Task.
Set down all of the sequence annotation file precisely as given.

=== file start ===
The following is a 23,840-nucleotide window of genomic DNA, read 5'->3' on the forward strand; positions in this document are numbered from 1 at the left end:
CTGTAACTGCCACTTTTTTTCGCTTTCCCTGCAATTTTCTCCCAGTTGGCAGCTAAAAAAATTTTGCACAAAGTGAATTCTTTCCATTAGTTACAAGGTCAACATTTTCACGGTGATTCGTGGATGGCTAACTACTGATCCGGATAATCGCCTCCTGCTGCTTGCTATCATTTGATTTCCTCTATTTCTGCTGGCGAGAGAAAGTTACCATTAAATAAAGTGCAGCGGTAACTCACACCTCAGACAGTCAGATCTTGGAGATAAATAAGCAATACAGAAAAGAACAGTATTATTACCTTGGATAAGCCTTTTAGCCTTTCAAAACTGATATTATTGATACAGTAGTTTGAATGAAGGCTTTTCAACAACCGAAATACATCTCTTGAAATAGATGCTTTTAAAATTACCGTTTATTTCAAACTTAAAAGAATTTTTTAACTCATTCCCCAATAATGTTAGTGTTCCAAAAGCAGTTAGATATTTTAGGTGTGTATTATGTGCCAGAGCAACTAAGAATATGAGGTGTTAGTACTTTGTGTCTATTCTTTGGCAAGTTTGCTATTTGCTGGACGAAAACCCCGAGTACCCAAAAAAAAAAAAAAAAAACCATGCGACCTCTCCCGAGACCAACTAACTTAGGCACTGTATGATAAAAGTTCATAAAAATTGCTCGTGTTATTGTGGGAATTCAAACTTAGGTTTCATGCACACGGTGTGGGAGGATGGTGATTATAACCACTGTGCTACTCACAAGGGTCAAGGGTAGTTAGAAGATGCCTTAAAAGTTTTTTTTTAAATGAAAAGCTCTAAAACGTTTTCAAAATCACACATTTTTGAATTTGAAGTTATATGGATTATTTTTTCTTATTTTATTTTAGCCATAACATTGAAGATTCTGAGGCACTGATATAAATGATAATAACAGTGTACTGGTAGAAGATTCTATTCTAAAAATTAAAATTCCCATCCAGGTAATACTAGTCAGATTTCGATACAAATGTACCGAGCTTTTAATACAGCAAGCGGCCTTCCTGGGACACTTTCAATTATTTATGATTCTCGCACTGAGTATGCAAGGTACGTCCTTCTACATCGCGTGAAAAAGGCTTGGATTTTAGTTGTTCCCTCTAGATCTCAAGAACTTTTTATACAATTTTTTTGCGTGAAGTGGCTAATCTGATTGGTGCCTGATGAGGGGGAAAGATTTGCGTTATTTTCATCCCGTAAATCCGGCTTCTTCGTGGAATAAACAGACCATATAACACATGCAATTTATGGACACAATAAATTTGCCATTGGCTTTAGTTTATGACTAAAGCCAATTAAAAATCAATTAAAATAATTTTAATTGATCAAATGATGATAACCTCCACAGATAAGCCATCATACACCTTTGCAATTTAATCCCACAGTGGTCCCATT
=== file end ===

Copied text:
The following is a 23,840-nucleotide window of genomic DNA, read 5'->3' on the forward strand; positions in this document are numbered from 1 at the left end:
CTGTAACTGCCACTTTTTTTCGCTTTCCCTGCAATTTTCTCCCAGTTGGCAGCTAAAAAAATTTTGCACAAAGTGAATTCTTTCCATTAGTTACAAGGTCAACATTTTCACGGTGATTCGTGGATGGCTAACTACTGATCCGGATAATCGCCTCCTGCTGCTTGCTATCATTTGATTTCCTCTATTTCTGCTGGCGAGAGAAAGTTACCATTAAATAAAGTGCAGCGGTAACTCACACCTCAGACAGTCAGATCTTGGAGATAAATAAGCAATACAGAAAAGAACAGTATTATTACCTTGGATAAGCCTTTTAGCCTTTCAAAACTGATATTATTGATACAGTAGTTTGAATGAAGGCTTTTCAACAACCGAAATACATCTCTTGAAATAGATGCTTTTAAAATTACCGTTTATTTCAAACTTAAAAGAATTTTTTAACTCATTCCCCAATAATGTTAGTGTTCCAAAAGCAGTTAGATATTTTAGGTGTGTATTATGTGCCAGAGCAACTAAGAATATGAGGTGTTAGTACTTTGTGTCTATTCTTTGGCAAGTTTGCTATTTGCTGGACGAAAACCCCGAGTACCCAAAAAAAAAAAAAAAAAACCATGCGACCTCTCCCGAGACCAACTAACTTAGGCACTGTATGATAAAAGTTCATAAAAATTGCTCGTGTTATTGTGGGAATTCAAACTTAGGTTTCATGCACACGGTGTGGGAGGATGGTGATTATAACCACTGTGCTACTCACAAGGGTCAAGGGTAGTTAGAAGATGCCTTAAAAGTTTTTTTTTAAATGAAAAGCTCTAAAACGTTTTCAAAATCACACATTTTTGAATTTGAAGTTATATGGATTATTTTTTCTTATTTTATTTTAGCCATAACATTGAAGATTCTGAGGCACTGATATAAATGATAATAACAGTGTACTGGTAGAAGATTCTATTCTAAAAATTAAAATTCCCATCCAGGTAATACTAGTCAGATTTCGATACAAATGTACCGAGCTTTTAATACAGCAAGCGGCCTTCCTGGGACACTTTCAATTATTTATGATTCTCGCACTGAGTATGCAAGGTACGTCCTTCTACATCGCGTGAAAAAGGCTTGGATTTTAGTTGTTCCCTCTAGATCTCAAGAACTTTTTATACAATTTTTTTGCGTGAAGTGGCTAATCTGATTGGTGCCTGATGAGGGGGAAAGATTTGCGTTATTTTCATCCCGTAAATCCGGCTTCTTCGTGGAATAAACAGACCATATAACACATGCAATTTATGGACACAATAAATTTGCCATTGGCTTTAGTTTATGACTAAAGCCAATTAAAAATCAATTAAAATAATTTTAATTGATCAAATGATGATAACCTCCACAGATAAGCCATCATACACCTTTGCAATTTAATCCCACAGTGGTCCCATT